Each of the first, second, and third televisions 115, 120, 125 are independently controllable either at the CPE 105 or by corresponding remote controls 130, 135, 140. These remote controls are typically RF based and can control the CPE 105 from locations within the residence without direct line of sight access to the CPE 105. For example, the third remote control 140 corresponds to the third television 125. This remote control 140 can control functions at the CPE 105 such as changing the channel that is being decoded and sent to the third television 125. This process is described further with reference to FIG. 2.

As shown in FIG. 1, the CPE 105 can be connected to a home computer 145 or an in-home network 130 such as an Ethernet or wireless system. The CPE 105 acts to direct data that it receives from, for example, a Web site, a data network, a programming provider, etc., to the home computer 145, and also receives data from the home computer 145 and transmits it to the broadband IP network. The CPE 105 also acts to direct data between the home computer 145 and the CPE 105. For example, the CPE 105 could receive home videos from the computer 145 and provide those home videos to one of the three televisions 115, 120, 125. Similarly, a video stream received at the CPE 105 could be routed to and stored at the home computer 145.

Referring now to FIG. 2, it is a block diagram of one embodiment of the CPE 105. This embodiment includes an DSL modem 150 and an Ethernet system 155 that relay input data to the primary microprocessor 160. The DSL modem 150 can provide access to Internet service providers, video-on-demand providers, audio providers, and television programming providers. Video and audio service can be received at the CPE 105 in many formats, although the currently preferred format is MPEG-2 encapsulated in IP.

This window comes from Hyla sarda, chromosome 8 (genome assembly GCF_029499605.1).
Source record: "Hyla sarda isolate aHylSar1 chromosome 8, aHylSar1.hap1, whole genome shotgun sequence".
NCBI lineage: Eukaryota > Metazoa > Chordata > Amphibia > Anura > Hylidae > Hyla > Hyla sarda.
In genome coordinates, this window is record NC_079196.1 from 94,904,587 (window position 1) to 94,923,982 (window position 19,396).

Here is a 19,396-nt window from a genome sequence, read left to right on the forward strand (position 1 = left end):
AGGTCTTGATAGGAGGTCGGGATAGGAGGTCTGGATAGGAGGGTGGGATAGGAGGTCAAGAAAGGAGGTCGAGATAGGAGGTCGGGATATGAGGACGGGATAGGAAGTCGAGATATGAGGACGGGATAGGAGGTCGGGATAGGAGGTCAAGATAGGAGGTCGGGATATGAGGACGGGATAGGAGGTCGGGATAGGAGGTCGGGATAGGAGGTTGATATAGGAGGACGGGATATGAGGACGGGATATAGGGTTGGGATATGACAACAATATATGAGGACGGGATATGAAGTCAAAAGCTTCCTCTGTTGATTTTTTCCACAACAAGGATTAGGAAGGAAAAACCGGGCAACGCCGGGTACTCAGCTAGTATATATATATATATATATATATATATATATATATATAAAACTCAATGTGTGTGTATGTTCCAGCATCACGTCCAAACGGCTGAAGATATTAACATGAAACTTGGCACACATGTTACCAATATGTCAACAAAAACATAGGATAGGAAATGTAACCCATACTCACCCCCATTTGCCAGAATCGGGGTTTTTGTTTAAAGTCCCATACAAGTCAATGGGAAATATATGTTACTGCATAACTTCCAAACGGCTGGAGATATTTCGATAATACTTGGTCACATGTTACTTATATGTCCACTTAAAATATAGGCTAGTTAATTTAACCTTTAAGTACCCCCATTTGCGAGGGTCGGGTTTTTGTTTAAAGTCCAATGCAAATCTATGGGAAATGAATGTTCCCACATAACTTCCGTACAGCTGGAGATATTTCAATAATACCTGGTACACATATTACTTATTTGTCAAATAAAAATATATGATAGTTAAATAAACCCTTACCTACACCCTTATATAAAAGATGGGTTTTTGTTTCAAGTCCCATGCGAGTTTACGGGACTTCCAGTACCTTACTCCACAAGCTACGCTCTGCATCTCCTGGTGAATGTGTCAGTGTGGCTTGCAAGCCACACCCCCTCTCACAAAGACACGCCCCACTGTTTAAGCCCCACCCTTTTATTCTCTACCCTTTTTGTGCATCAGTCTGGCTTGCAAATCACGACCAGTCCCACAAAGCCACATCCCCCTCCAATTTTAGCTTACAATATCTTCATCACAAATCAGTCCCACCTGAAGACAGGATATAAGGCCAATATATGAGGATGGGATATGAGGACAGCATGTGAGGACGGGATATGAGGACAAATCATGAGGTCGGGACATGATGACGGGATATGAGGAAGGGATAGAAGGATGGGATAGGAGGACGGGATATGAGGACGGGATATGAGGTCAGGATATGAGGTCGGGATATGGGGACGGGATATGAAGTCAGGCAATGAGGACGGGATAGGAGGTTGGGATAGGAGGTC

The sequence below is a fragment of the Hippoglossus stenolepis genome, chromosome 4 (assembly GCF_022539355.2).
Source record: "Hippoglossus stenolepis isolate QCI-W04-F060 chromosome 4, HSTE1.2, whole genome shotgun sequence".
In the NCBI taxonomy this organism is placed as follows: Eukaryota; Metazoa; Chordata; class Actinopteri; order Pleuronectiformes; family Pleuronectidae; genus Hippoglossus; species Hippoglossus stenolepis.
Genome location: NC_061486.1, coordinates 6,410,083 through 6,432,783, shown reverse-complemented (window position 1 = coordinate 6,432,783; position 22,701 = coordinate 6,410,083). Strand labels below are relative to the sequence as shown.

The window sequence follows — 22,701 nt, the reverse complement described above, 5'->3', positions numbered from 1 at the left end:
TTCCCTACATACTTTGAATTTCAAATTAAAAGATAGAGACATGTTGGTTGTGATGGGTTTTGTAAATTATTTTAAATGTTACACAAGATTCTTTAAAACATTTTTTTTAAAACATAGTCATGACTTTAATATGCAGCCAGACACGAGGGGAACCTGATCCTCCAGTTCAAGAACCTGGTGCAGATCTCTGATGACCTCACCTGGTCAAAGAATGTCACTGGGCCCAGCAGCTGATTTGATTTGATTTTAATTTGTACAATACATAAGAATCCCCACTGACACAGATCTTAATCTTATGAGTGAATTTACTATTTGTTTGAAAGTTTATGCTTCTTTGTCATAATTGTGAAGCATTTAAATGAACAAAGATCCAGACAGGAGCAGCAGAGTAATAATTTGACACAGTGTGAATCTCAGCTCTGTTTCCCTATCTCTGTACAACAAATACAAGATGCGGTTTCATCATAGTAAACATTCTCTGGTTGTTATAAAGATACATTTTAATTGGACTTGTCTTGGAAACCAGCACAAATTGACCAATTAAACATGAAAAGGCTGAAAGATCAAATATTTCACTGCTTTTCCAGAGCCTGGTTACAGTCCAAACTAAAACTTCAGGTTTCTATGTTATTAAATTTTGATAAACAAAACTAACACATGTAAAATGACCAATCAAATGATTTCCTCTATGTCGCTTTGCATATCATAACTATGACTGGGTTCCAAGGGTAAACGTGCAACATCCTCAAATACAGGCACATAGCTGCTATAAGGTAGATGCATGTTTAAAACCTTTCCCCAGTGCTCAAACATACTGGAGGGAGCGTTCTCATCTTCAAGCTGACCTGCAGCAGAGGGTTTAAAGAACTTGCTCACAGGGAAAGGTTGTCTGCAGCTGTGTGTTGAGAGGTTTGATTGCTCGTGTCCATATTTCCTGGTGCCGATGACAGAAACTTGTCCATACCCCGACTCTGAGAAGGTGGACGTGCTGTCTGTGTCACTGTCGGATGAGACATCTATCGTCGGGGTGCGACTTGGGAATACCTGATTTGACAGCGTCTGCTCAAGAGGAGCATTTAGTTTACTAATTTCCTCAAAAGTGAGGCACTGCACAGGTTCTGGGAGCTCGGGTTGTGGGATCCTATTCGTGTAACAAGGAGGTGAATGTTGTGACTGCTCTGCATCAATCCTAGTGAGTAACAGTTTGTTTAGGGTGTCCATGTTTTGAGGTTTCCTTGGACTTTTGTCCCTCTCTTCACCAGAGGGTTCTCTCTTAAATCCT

The Ethernet system 155 is configured to provide a connection to an Ethernet network. One embodiment of the Ethernet system 155 supports 10 Base-T, 10 Base-T full duplex, 100 Base-T, and/or 100 Base-T full duplex. Of course, the Ethernet system 155 can be configured to support many transport modes. And on a broad scale, the Ethernet system 155 can be replaced with other types of network connection systems.

The DSL modem 150, in this embodiment, is configured to extract IP packets from incoming data and place the extracted packets on the data bus 180, which in this embodiment is a PCI bus. The IP packets can alternatively be sent to the media processing units 165, 170, 175 via the MPEG bus 185 and the field programmable gate array 190. The MPEG bus is generally connected directly to the decoder portion of the media processing units 165, 170, 175. Accordingly, packets arriving over the MPEG bus 185 avoid some of the processing that is required for packets that arrive over the data bus 180.

Generally, the DSL modem 150 or the FPGA 190 decide which packets to route via the MPEG bus 185 or the data bus 180. Note that the DSL modem and the FPGA can be integrated into a single unit. Also note that the FPGA can be replaced with any type of logic unit.

Factors in deciding which bus to use in the transfer include: type of data, whether the data is encrypted, whether the data requires further processing prior to decoding; whether the data can be directly decoded. For example, the DSL modem 150 could determine that the incoming packets are encrypted and route those packets to the media processing unit 2 (170) via the data bus 180. Other incoming packets may be ready for direct decoding and routed to the same media processing unit via the MPEG bus 185.

Typically, the DSL modem 150 extracts the IP packets associated with a particular channel of video data that is requested by one of the media processing units 165, 170, 175. The extracted packets can be addressed to a particular media processing unit 165, 170, 175 based on the requests by that particular media processing unit.

The media processing units 165, 170, 175 accept the appropriate data from the data bus 180, decode and decrypt that data (if necessary), and provide the data in viewable form to the television corresponding to the media processing unit. This data can be provided to the appropriate television in a variety of ways. For example, the first media processing unit includes direct outputs for driving the television. The direct output can include any of the outputs typical to the video industry. The direct output can also include direct audio outputs, including digital audio outputs.